"At its thematic best, Murasaki Baby demonstrates its teachable lessons to Baby through spectacularly discomfiting images. In the hair-obsessed lady’s realm, you have to switch between backgrounds that turn Baby’s heart to stone so she isn’t carried away by the wind, another that freezes everything around her, and another that’s just a giant eyeball that makes her small and light enough for the balloon to carry away. These create interesting navigational puzzles—how do I get Baby over to that cliff when it’s high and surrounded by stabby spiders?—but they also reflect, in this case, the dangers of vanity. With the heart of stone, the cold world, and the all-swallowing eye making you feel tiny, the chapter takes on the shape of the hairdo woman and demonstrates to Baby precisely how not to live as an adult.”

Review: Murasaki Baby taps the well of joy, anxiety, and fear in a child’s world view

"Once I settled into The Sims 4, I discovered that I didn’t want to go back to The Sims 3. This is definitely an upgrade, but with the small towns, loading screens, and all the missing content, it doesn’t feel quite finished—it’s like moving into a fixer-upper. After a bit of construction you might actually have your perfect house, but it’s going to take some time and will likely be quite expensive.”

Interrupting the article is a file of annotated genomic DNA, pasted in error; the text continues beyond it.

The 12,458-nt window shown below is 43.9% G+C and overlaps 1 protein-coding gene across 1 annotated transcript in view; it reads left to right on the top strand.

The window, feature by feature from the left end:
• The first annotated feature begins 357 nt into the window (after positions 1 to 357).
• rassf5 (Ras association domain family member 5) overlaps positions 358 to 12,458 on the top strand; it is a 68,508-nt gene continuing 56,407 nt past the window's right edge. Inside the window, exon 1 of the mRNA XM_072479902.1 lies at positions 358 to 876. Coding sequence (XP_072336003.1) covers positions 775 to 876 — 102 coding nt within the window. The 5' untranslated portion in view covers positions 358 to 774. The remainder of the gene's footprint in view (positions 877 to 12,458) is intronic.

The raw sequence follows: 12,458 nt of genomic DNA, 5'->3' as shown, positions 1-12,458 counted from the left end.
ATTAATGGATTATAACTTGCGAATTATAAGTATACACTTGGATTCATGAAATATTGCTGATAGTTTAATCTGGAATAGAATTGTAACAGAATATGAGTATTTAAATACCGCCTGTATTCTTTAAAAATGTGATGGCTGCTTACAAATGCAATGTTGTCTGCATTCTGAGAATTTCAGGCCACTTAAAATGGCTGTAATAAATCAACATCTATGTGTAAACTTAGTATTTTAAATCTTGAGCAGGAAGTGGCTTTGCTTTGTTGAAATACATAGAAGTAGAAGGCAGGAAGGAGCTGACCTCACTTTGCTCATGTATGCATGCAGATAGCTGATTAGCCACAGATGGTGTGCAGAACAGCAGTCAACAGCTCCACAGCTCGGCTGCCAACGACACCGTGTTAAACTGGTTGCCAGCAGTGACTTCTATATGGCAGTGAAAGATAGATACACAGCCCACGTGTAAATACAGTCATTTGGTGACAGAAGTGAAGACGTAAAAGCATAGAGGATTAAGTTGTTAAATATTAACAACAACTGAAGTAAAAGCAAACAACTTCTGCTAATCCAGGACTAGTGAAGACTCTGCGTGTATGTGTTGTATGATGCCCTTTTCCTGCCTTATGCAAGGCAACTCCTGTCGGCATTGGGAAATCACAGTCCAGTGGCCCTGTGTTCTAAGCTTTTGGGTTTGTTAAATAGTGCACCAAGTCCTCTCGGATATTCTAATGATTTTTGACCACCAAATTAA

Review: The Sims 4 asks fans to move into a fixer-upper

"Eventually, however, the spontaneity and moment-to-moment thrills grew thin, and a realization began to sink in. There’s little to Destiny that calls for this massively multiplayer experience. It offers lots of distractions—various modes and missions, a large armory of guns and armor to earn, and several factions to ally with—but everything flows from a single repetitive activity: flexing your trigger finger. It’s possible to carve out a worthwhile existence in Bungie’s new solar system, but that requires a deep, abiding, passionate, unquenchable love for shooting aliens and robots with massive guns.”

Review: The “shared-world” thrills of Destiny wear thin over time

"All media have their share of silly or awkwardly titled works. Just look at the upcoming movie/Supreme Court case Batman V Superman: Dawn Of Justice. Video games are no different. But lately, for every wonderfully nonsensical Metal Gear Rising: Revengeance or Bravely Default: Flying Fairy, there are a dozen Medal Of Honor: Warfighters and Battleborns, bringing dull, focus-tested titles to store shelves. Fortunately, with their artistic freedom, developers outside the major publishing system are keeping hope alive for weird video games names.”

For Our Consideration: Entering the thought processes behind the weirdest video games titles around